Rheum Round-up: Interview With Richard Furie, MD; Orthopedics’ Diversity Problem, and Much More

By Kaitlyn D’Onofrio - November 20, 2020

Interview: Richard Furie, MD, Talks About Anifrolumab Treatment in Patients with SLE

During the American College of Rheumatology (ACR) Convergence 2020, several presentations discussed data on the use of anifrolumab to treat patients with systemic lupus erythematosus (SLE). DocWire News sat down for an interview with Richard Furie, MD, Professor, Donald and Barbara Zucker School of Medicine at Hofstra/Northwell, to discuss two abstracts, Early and Sustained Reduction in Severity of Skin Disease with Anifrolumab Treatment in Patients with Active SLE Measured by the Cutaneous Lupus Erythematosus Disease Area and Severity Index (CLASI): Pooled Data from 2 Phase 3 Studies, and Comprehensive Efficacy of Anifrolumab Across Organ Domains in Patients with Active SLE: Pooled Data from 2 Phase 3 Trials. Read or watch the interview:


Orthopedic Surgery’s Diversity Problem: Most Arthroplasty Researchers Are Men

Orthopedic surgery remains a male-dominated field, significantly lacking behind other medical specialties. One study found that in 2018-19, among the top 10 specialties by residency size, orthopedic surgery had the lowest percentage of female residents, reporting just 15%. The second lowest specialty (radiology) reported 27%, illustrating a significant gap. Despite efforts to improve diversity in orthopedic surgery, a study found that authors with high arthroplasty publication volume are still almost entirely male. “While the majority of authors with high arthroplasty publication volume were orthopaedic surgeons, there were significant gender disparities among the leading researchers. We should continue working to increase gender representation and supporting the research careers of women in arthroplasty,” the study authors wrote in their conclusion.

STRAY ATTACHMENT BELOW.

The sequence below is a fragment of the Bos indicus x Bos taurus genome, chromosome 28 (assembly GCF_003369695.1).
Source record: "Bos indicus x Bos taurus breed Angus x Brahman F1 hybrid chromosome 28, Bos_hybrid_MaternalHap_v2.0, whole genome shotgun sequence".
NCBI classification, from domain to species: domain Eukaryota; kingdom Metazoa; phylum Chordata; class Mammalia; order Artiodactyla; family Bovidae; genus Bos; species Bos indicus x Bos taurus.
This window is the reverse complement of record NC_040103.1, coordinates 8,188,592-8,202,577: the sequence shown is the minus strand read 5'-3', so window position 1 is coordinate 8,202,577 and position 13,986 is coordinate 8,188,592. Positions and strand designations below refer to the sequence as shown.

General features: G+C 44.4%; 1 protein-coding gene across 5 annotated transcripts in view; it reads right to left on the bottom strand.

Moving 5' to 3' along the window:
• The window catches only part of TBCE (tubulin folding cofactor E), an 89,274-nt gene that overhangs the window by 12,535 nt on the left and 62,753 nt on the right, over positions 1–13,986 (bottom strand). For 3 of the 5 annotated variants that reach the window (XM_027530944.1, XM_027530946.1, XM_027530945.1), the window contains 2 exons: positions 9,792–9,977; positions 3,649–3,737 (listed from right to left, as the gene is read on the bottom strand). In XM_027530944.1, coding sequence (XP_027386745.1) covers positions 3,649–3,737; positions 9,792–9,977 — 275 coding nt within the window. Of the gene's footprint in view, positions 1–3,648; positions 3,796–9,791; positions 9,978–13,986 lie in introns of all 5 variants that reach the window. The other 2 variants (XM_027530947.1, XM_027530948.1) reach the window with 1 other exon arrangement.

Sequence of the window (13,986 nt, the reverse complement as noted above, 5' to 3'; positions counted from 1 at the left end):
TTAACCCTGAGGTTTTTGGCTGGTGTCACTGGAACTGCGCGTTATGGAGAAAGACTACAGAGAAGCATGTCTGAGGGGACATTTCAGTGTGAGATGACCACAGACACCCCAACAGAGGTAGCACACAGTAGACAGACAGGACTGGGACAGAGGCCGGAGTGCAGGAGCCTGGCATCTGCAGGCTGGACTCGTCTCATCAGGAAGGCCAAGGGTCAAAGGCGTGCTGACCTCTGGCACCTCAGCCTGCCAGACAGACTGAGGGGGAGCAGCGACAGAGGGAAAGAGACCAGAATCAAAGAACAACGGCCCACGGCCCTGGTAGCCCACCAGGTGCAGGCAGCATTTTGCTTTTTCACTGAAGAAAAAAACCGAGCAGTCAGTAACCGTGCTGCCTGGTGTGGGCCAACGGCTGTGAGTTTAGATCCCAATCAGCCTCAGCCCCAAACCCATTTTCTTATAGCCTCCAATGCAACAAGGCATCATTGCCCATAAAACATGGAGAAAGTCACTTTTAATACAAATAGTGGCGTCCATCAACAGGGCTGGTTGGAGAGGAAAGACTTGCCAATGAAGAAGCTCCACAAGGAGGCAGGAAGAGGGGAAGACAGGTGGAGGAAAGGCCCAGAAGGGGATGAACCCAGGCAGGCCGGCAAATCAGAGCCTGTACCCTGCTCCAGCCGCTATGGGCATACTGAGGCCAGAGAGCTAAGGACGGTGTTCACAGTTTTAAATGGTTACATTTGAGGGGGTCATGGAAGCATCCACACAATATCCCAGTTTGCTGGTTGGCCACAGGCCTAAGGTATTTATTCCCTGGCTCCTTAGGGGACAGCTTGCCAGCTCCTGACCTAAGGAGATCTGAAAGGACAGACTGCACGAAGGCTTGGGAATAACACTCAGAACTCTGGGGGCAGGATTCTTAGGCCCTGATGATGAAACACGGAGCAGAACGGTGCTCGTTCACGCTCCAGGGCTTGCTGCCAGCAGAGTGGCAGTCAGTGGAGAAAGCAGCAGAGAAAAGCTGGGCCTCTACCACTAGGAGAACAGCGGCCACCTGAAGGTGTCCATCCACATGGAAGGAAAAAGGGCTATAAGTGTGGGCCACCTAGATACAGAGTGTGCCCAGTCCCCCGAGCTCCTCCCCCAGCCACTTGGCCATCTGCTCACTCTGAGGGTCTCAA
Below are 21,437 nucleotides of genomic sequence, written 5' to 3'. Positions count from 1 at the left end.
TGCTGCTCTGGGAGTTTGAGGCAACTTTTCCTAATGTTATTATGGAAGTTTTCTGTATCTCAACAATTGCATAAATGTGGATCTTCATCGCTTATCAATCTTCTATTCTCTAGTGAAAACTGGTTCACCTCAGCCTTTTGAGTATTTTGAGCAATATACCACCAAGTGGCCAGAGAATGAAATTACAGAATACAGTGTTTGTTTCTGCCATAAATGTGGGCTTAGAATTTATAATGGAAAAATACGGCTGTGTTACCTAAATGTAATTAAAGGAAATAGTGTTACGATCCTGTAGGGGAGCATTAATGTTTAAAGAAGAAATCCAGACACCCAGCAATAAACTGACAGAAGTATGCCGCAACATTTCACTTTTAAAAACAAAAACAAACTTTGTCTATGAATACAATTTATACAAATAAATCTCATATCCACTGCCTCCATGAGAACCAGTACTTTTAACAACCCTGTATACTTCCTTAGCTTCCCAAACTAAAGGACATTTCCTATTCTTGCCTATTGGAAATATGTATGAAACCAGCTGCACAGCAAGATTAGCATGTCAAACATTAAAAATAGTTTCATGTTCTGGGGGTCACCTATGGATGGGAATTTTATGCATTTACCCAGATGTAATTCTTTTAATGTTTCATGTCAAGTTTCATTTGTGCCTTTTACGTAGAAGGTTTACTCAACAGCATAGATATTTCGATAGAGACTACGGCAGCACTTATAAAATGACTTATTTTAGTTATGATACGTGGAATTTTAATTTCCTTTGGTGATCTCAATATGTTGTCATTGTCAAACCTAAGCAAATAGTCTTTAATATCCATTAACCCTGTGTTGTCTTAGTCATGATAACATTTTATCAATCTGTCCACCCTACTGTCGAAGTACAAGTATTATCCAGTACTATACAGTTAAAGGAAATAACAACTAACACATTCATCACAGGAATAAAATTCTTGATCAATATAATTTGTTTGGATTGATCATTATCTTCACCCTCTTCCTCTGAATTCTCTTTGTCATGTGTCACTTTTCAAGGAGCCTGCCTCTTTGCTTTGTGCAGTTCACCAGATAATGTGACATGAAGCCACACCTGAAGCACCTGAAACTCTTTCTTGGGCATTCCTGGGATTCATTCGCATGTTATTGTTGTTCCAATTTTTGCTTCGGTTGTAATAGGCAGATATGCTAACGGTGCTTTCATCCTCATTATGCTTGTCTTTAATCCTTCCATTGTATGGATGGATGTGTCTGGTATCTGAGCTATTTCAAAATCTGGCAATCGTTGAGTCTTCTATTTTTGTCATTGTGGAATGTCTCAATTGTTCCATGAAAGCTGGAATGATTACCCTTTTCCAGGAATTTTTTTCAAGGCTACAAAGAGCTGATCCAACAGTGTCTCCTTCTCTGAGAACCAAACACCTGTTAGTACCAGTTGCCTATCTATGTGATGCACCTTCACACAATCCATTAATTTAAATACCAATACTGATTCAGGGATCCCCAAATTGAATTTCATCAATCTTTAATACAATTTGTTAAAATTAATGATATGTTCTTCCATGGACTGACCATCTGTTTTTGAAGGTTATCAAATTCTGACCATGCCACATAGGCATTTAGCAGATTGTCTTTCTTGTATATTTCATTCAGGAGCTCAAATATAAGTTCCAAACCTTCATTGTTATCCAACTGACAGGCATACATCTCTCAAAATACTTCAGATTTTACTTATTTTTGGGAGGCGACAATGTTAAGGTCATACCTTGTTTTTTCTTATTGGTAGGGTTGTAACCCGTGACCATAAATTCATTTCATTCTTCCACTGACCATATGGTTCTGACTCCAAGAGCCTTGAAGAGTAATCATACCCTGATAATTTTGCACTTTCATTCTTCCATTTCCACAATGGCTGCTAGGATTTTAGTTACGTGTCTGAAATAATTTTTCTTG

Healthcare Visits, DMARD Treatment Both Interrupted for Autoimmune Rheumatic Patients During COVID-19

According to a study, during the early days of the COVID-19 pandemic, patients with rheumatoid arthritis (RA), psoriatic arthritis (PsA), ankylosing spondylitis (AS), and systemic SLE often avoided office visits and frequently experienced disease-modifying antirheumatic drug (DMARD) interruptions. A total of 1,517 patients filled out the survey (RA, n=925; PsA, n=299; AS, n=185; and SLE, n=108). Patients reported avoiding doctor’s office visits (56.6%) and laboratory testing (42.3%). Of the patients taking DMARDs who did not have COVID-19 or other respiratory illness, 14.9% stopped a DMARD; nearly all treatment interruptions (78.7%) were not recommended by their physician.


Black, Hispanic Patients Have More Complications After Revision for Arthroplasty Failure

Black and Hispanic patients who undergo revision surgery following failed total joint arthroplasty (TJA) are more likely to have complications compared to White patients, according to a study. A retrospective analysis was performed at a single institution, where 4,424 consecutive revision TJA patients were assessed. Black patients, compared to White patients, had a significantly higher body mass index (BMI), American Society of Anesthesiologists (ASA) score, and rates of postoperative infection, as well as longer hospital length of stay (LOS). Hispanic patients, compare to White patients, had a significantly higher BMI and risk for postoperative infection. Black patients had a significantly higher ASA score compared to Hispanic and Asian patients, as well as a significantly longer LOS and postoperative infection risk.


Post Tags:ankylosing spondylitisautoimmune diseaseSLE
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